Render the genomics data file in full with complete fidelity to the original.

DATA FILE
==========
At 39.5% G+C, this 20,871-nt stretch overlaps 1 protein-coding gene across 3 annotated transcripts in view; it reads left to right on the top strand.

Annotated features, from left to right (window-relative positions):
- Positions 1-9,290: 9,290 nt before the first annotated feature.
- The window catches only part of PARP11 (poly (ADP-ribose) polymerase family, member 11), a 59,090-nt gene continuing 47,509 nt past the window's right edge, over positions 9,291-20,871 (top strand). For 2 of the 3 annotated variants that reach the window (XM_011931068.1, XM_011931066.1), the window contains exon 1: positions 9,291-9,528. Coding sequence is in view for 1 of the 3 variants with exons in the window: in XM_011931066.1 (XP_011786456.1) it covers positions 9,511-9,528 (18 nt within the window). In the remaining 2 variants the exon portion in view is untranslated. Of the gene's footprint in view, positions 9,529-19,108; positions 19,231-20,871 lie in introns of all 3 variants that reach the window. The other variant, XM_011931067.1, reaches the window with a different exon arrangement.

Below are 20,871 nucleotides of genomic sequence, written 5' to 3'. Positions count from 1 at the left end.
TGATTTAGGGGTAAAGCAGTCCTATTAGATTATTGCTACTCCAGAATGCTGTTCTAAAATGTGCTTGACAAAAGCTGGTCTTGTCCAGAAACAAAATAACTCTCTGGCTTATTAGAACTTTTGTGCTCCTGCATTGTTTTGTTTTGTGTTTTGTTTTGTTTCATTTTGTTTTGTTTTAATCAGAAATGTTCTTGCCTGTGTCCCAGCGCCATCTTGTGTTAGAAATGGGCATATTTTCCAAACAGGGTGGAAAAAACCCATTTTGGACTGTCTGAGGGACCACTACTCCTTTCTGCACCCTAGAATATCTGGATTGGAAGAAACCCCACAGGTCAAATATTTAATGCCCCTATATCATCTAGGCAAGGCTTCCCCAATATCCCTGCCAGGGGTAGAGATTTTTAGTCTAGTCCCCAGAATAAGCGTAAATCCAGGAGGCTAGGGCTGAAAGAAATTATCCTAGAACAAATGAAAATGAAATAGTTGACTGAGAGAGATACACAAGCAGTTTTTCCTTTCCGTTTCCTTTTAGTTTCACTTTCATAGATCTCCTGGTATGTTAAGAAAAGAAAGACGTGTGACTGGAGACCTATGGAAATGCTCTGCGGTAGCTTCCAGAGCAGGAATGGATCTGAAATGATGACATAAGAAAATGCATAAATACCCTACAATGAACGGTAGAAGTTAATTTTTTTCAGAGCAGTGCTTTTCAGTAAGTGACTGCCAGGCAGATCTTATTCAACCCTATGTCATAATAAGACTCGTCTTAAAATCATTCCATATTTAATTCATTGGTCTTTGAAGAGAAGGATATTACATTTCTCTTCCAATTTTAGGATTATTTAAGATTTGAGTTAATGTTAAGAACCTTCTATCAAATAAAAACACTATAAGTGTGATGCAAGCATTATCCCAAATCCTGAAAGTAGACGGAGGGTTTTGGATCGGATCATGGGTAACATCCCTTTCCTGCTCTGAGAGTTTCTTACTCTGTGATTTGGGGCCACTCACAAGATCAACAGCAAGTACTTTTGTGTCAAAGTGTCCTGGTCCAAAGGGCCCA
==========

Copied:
At 39.5% G+C, this 20,871-nt stretch overlaps 1 protein-coding gene across 3 annotated transcripts in view; it reads left to right on the top strand.

Annotated features, from left to right (window-relative positions):
- Positions 1-9,290: 9,290 nt before the first annotated feature.
- The window catches only part of PARP11 (poly (ADP-ribose) polymerase family, member 11), a 59,090-nt gene continuing 47,509 nt past the window's right edge, over positions 9,291-20,871 (top strand). For 2 of the 3 annotated variants that reach the window (XM_011931068.1, XM_011931066.1), the window contains exon 1: positions 9,291-9,528. Coding sequence is in view for 1 of the 3 variants with exons in the window: in XM_011931066.1 (XP_011786456.1) it covers positions 9,511-9,528 (18 nt within the window). In the remaining 2 variants the exon portion in view is untranslated. Of the gene's footprint in view, positions 9,529-19,108; positions 19,231-20,871 lie in introns of all 3 variants that reach the window. The other variant, XM_011931067.1, reaches the window with a different exon arrangement.

Below are 20,871 nucleotides of genomic sequence, written 5' to 3'. Positions count from 1 at the left end.
TGATTTAGGGGTAAAGCAGTCCTATTAGATTATTGCTACTCCAGAATGCTGTTCTAAAATGTGCTTGACAAAAGCTGGTCTTGTCCAGAAACAAAATAACTCTCTGGCTTATTAGAACTTTTGTGCTCCTGCATTGTTTTGTTTTGTGTTTTGTTTTGTTTCATTTTGTTTTGTTTTAATCAGAAATGTTCTTGCCTGTGTCCCAGCGCCATCTTGTGTTAGAAATGGGCATATTTTCCAAACAGGGTGGAAAAAACCCATTTTGGACTGTCTGAGGGACCACTACTCCTTTCTGCACCCTAGAATATCTGGATTGGAAGAAACCCCACAGGTCAAATATTTAATGCCCCTATATCATCTAGGCAAGGCTTCCCCAATATCCCTGCCAGGGGTAGAGATTTTTAGTCTAGTCCCCAGAATAAGCGTAAATCCAGGAGGCTAGGGCTGAAAGAAATTATCCTAGAACAAATGAAAATGAAATAGTTGACTGAGAGAGATACACAAGCAGTTTTTCCTTTCCGTTTCCTTTTAGTTTCACTTTCATAGATCTCCTGGTATGTTAAGAAAAGAAAGACGTGTGACTGGAGACCTATGGAAATGCTCTGCGGTAGCTTCCAGAGCAGGAATGGATCTGAAATGATGACATAAGAAAATGCATAAATACCCTACAATGAACGGTAGAAGTTAATTTTTTTCAGAGCAGTGCTTTTCAGTAAGTGACTGCCAGGCAGATCTTATTCAACCCTATGTCATAATAAGACTCGTCTTAAAATCATTCCATATTTAATTCATTGGTCTTTGAAGAGAAGGATATTACATTTCTCTTCCAATTTTAGGATTATTTAAGATTTGAGTTAATGTTAAGAACCTTCTATCAAATAAAAACACTATAAGTGTGATGCAAGCATTATCCCAAATCCTGAAAGTAGACGGAGGGTTTTGGATCGGATCATGGGTAACATCCCTTTCCTGCTCTGAGAGTTTCTTACTCTGTGATTTGGGGCCACTCACAAGATCAACAGCAAGTACTTTTGTGTCAAAGTGTCCTGGTCCAAAGGGCCCA